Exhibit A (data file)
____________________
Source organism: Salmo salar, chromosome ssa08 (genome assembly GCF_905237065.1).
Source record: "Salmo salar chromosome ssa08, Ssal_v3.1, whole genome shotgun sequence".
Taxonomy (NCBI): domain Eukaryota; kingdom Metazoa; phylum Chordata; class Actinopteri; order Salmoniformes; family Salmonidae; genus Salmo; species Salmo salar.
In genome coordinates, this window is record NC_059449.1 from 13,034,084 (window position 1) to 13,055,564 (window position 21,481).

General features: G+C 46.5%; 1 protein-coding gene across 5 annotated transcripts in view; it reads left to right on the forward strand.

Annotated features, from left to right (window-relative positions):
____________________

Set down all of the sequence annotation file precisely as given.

Source organism: Salmo salar, chromosome ssa08 (genome assembly GCF_905237065.1).
Source record: "Salmo salar chromosome ssa08, Ssal_v3.1, whole genome shotgun sequence".
Taxonomy (NCBI): domain Eukaryota; kingdom Metazoa; phylum Chordata; class Actinopteri; order Salmoniformes; family Salmonidae; genus Salmo; species Salmo salar.
In genome coordinates, this window is record NC_059449.1 from 13,034,084 (window position 1) to 13,055,564 (window position 21,481).

General features: G+C 46.5%; 1 protein-coding gene across 5 annotated transcripts in view; it reads left to right on the forward strand.

Annotated features, from left to right (window-relative positions):